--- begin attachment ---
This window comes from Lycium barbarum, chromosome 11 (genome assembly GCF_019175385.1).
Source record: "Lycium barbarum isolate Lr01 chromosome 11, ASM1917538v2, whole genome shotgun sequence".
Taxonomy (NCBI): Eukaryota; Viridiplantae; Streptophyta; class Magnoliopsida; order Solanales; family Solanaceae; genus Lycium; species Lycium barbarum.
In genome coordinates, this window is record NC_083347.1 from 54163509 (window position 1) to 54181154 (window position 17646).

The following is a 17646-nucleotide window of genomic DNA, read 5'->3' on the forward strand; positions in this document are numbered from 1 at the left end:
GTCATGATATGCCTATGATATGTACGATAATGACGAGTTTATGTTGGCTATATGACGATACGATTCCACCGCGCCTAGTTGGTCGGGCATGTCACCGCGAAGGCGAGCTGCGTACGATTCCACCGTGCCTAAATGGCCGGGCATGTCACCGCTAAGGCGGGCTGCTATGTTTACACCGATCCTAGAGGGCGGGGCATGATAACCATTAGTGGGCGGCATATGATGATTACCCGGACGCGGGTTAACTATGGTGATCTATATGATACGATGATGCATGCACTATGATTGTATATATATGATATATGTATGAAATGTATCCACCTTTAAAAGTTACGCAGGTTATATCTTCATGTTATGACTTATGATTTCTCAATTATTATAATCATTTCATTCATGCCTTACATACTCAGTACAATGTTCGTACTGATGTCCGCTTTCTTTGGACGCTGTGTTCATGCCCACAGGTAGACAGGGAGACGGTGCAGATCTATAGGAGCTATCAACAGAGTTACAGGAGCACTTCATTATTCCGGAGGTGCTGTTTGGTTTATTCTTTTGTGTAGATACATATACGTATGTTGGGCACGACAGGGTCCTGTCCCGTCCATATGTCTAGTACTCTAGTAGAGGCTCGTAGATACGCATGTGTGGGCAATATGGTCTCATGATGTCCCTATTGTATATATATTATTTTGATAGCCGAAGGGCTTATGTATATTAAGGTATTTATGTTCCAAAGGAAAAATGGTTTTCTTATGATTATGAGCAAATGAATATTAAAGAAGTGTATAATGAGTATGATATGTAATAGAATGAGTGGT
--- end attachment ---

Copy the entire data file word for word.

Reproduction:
This window comes from Lycium barbarum, chromosome 11 (genome assembly GCF_019175385.1).
Source record: "Lycium barbarum isolate Lr01 chromosome 11, ASM1917538v2, whole genome shotgun sequence".
Taxonomy (NCBI): Eukaryota; Viridiplantae; Streptophyta; class Magnoliopsida; order Solanales; family Solanaceae; genus Lycium; species Lycium barbarum.
In genome coordinates, this window is record NC_083347.1 from 54163509 (window position 1) to 54181154 (window position 17646).

The following is a 17646-nucleotide window of genomic DNA, read 5'->3' on the forward strand; positions in this document are numbered from 1 at the left end:
GTCATGATATGCCTATGATATGTACGATAATGACGAGTTTATGTTGGCTATATGACGATACGATTCCACCGCGCCTAGTTGGTCGGGCATGTCACCGCGAAGGCGAGCTGCGTACGATTCCACCGTGCCTAAATGGCCGGGCATGTCACCGCTAAGGCGGGCTGCTATGTTTACACCGATCCTAGAGGGCGGGGCATGATAACCATTAGTGGGCGGCATATGATGATTACCCGGACGCGGGTTAACTATGGTGATCTATATGATACGATGATGCATGCACTATGATTGTATATATATGATATATGTATGAAATGTATCCACCTTTAAAAGTTACGCAGGTTATATCTTCATGTTATGACTTATGATTTCTCAATTATTATAATCATTTCATTCATGCCTTACATACTCAGTACAATGTTCGTACTGATGTCCGCTTTCTTTGGACGCTGTGTTCATGCCCACAGGTAGACAGGGAGACGGTGCAGATCTATAGGAGCTATCAACAGAGTTACAGGAGCACTTCATTATTCCGGAGGTGCTGTTTGGTTTATTCTTTTGTGTAGATACATATACGTATGTTGGGCACGACAGGGTCCTGTCCCGTCCATATGTCTAGTACTCTAGTAGAGGCTCGTAGATACGCATGTGTGGGCAATATGGTCTCATGATGTCCCTATTGTATATATATTATTTTGATAGCCGAAGGGCTTATGTATATTAAGGTATTTATGTTCCAAAGGAAAAATGGTTTTCTTATGATTATGAGCAAATGAATATTAAAGAAGTGTATAATGAGTATGATATGTAATAGAATGAGTGGT